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Walnut Creek Magazine

Eat Yogurt—And Wear It Too!

Jan 17, 2017 07:59PM ● By Lou Fancher

Eat Yogurt—And Wear It Too!

Probiotics and current trends in natural cosmetics and skin care                                                                                                                                                                               

By Lou Fancher

After focusing for years on the healthiest foods and supplements we put in our bodies, now it’s time to think about what we put on our bodies. Specifically, consumers are thinking about the body’s largest organ: skin. Because it’s porous, skin absorbs. Depending on the substance and body part to which a product is applied, dermatology experts say absorption rates vary dramatically. Even so, if you cover your face on a daily basis with lotion or foundation, color your hair, or wear lipstick, wouldn’t you prefer non-toxic ingredients in the products? And if there’s a natural ingredient that won’t harm and might slow the impact of aging, provide chemical-free cleansing or reduce conditions like acne, you’d want to know about it, right?  In response to a growing consumer-led movement, cosmetics and skincare manufacturers are shifting their focus to non-toxic ingredients, such as probiotics, the “good-for-your-gut bacteria” that aids digestion and naturally occurs in yogurt, kefir and other fermented foods.
Fermented skincare has been the rage in South Korea for some time. The beauty world is finally catching on and finding out it benefits skin and may slow down conditions of aging like wrinkles and laxity. In the gut, food bacteria feed on sugar and starch, generating lactic acid. This process not only preserves but also creates B-vitamins, probiotics, Omega-3 fatty acids and beneficial enzymes, making food more nutrient-dense in its fermented state. When applied to creams, something similar occurs, making them easier to absorb and fighting bad bacteria. While clinical research is in its early stages, experts like New York City Dermatologist Dr. Whitney Bowe have published studies suggesting that probiotics may be beneficial to the skin. By restoring acidic skin pH and alleviating oxidative stress, probiotics may play an important role in anti-aging formulas.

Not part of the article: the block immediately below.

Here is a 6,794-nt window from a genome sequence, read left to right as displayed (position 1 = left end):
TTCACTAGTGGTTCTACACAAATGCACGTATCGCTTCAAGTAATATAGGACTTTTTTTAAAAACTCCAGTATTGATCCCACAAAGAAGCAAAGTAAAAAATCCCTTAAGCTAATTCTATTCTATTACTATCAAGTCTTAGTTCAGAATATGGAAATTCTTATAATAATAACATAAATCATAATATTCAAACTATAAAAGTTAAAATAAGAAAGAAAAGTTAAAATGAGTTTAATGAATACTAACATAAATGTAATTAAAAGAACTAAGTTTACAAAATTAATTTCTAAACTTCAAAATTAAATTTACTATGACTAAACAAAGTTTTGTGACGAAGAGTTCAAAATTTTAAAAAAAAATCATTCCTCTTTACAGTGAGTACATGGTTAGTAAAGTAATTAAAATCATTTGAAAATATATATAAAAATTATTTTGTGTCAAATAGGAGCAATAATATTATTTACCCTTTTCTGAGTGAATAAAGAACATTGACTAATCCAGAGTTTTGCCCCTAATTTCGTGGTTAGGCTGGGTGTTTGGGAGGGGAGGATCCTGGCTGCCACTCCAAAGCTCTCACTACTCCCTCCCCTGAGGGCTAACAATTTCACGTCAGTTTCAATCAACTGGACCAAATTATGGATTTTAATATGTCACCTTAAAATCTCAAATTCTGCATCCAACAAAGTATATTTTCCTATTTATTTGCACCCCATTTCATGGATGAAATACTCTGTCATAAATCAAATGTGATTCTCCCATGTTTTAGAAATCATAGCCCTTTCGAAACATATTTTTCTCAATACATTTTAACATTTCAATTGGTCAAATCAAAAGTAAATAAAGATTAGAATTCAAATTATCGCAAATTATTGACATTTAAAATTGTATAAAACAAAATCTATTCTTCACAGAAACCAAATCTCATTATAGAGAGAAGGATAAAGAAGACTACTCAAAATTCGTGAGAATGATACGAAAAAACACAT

National brands including Clinique, Burt's Bees and Éminence manufacture skin-care products with probiotics. Macy’s in Broadway Plaza and the new Whole Foods Market on Ygnacio Valley Road have devoted substantial floor space to natural cosmetics with hands-on sampling and sales personnel who understand the products. “Customers love to touch, feel and smell these products. Body care is sensory: having a chance to try a little bit of the product beforehand really goes a long way,” says Clare Blunt, a 13-year whole body regional buyer with Whole Foods. Blunt says consumers are definitely more concerned about toxins on their skin. The questions she hears range from fears of aluminum in deodorants to lead in lipstick. Requests for “chemical-free” are big across cosmetics, body, hair and sun care brands, as well as household cleaning and yard care products.
But it’s not just about probiotics, Interest in aromatherapy, the use of essential oils in beauty care and micellar water as a cleanser is booming. “Micellar water is a gentle cleansing option that doesn’t remove natural oils from your skin,” says Blunt. Improved practical items for “beauty-on-the-go” are new wipes, easy-to-apply sheet masks and single-serve moisturizers that provide quick beauty pick-me-ups. Ultimately, the best cosmetic and skin care tip for 2017 is to read the ingredients.
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